Well, it’s time to get that massive burger & small bun off the top of the blog, before any more Shiite Paleos get the vapors over it.
Generally, here’s how I’ve always preferred my shellfish in terms of prepared dishes (not just broiled lobster or boiled / steamed crab):
- Lobster or clam bisque
- Raw oysters on the half shell with red wine vinegar and chopped shallot
- Mussels, either in a white wine / chicken broth with shallot / garlic, or any of the Italian versions using tomatoes
- Clams in a butter / garlicy deal, or in a chowder
But yesterday I went to a market a few minutes from home and obtained fresh oysters from the beds up at Pt. Reyes, local.
Every now and then we do a family camping trip up in Olema, just a mile away from Pt. Reyes Station, and here’s how that goes in pictures, once we hit the oyster beds. I’ve had oyster stew a number of times but I wanted to do a soup, analogous to a lobster or crab bisque.
I found Alton Brown’s rendition. From much experience, you can’t go wrong with Alton, even if it’s just to get a few pointers for your own creation. He’s sciency, too.
- 4 cups heavy cream
- 1 pint oysters and liquor, separated
- 1 tablespoon unsalted butter
- 1/2 cup finely chopped celery
- 1/2 cup finely chopped onion
- 1 teaspoon celery seed
- 1 1/2 teaspoons hot pepper sauce
- 1 tablespoon lemon juice
- 2 tablespoons freshly chopped parsley leaves, chervil, or chives
- Salt and pepper
Obviously, I have more than a pint, so I winged it in about 1 1/2 recipe proportion.
- In a heavy 2-quart saucepan over medium heat, bring the heavy cream and oyster liquor from the oysters to a simmer. Remove from the heat.
- Meanwhile, in a large sauté pan over medium heat, melt the butter. Add the celery and a pinch of the salt and sweat for 3 to 4 minutes. Add the onion and continue cooking until translucent, about 4 to 5 minutes. Add celery seed, hot pepper sauce, and oysters and cook for 1 to 2 minutes, or until the edges of the oysters start to curl.
- Transfer the oysters to the carafe of a blender and add enough of the cream just to cover.
- Puree until the mixture is smooth. Return the remaining cream to medium heat, add the pureed mixture, and cook until heated through.
- Just before serving, add the lemon juice, chopped herbs, and season with salt and pepper, to taste.
Pretty damn simple, but creates one hellava gawd awful mess in the kitchen.
This is the point at which you’re heating up the heavy cream and liquor from the oysters (seriously, I have no idea why their juice is call liquor), and sautéing the onions and celery (along with the 4 chopped porcini mushrooms I added in my own style).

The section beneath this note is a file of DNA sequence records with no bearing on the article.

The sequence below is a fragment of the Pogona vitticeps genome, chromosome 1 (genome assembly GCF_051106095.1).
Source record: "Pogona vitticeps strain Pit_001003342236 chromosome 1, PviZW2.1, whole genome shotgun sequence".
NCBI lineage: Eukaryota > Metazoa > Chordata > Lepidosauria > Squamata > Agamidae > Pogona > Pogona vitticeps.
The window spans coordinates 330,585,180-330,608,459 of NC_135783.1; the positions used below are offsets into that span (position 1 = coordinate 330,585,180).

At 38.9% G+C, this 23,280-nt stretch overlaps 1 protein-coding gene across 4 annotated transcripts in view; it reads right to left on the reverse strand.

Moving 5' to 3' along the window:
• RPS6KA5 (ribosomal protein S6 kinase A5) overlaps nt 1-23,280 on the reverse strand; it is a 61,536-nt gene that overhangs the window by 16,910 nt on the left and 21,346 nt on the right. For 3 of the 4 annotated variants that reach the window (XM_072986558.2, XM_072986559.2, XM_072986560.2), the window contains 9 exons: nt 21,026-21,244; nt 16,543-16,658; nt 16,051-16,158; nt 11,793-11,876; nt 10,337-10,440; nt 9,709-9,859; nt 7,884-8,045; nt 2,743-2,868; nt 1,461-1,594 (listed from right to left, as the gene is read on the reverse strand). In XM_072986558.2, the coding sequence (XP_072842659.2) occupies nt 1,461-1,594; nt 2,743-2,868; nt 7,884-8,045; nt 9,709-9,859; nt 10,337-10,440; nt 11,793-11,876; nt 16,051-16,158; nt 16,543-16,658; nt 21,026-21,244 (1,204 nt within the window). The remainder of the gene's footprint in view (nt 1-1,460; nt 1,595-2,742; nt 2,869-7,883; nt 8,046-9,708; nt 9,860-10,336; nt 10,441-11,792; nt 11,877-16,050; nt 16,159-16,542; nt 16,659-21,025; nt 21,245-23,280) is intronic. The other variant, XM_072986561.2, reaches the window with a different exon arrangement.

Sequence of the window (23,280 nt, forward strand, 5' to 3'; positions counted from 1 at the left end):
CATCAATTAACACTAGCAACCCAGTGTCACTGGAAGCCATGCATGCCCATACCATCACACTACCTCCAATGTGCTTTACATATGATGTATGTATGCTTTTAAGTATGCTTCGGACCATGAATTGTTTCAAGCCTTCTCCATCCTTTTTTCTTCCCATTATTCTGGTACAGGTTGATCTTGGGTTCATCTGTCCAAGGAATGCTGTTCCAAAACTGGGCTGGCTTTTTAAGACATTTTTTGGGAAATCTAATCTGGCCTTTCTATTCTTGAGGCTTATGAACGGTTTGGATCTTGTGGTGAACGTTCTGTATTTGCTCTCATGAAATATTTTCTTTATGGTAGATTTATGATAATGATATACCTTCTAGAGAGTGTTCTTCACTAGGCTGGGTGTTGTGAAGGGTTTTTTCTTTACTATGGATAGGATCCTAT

Then come the oysters, and then that whole thing goes into the processor or blender to be pureed, and yes, along with all the grit in the oysters (and in the oyster juice as well). Personally, I like my oysters on the half shell to not be drained. I like the grit—in clam chowder as well—which signals to me that is has not been processed to the lowest common idiot denominator.
Once that’s done, it goes in with the cream and juice, and a shot while later, is served.
Another variation beyond the mushrooms is that I sliced up a small stock of leek and added that into the cooking portion. Then, for garnish, it was fresh leek, fresh celery and fresh parsley.
As always, all images can be clicker for higher-res versions.
In the end, I think I’ll primarily stick with fresh raw oysters on the half shell. It was good, but very, very heavy. Perhaps using half-&-half would have been a bit better, or, it’s just a small cup as an app prior to dinner. It just felt way too heavy and substantial to me, in the end, though very tasty.
I have a bottle of clam juice, so I intend to cut the leftovers with that when I have some this afternoon.
…Alright, if you’ll excuse me, I’ve got to go clean up ce bordel that used to be my kitchen. World Series got in the way. But wow. Giants have prevailed in six straight games, giving up only 4 runs in 54 innings. The last time there was a back-to-back shutout in the the WS was 1966, Baltimore against LA.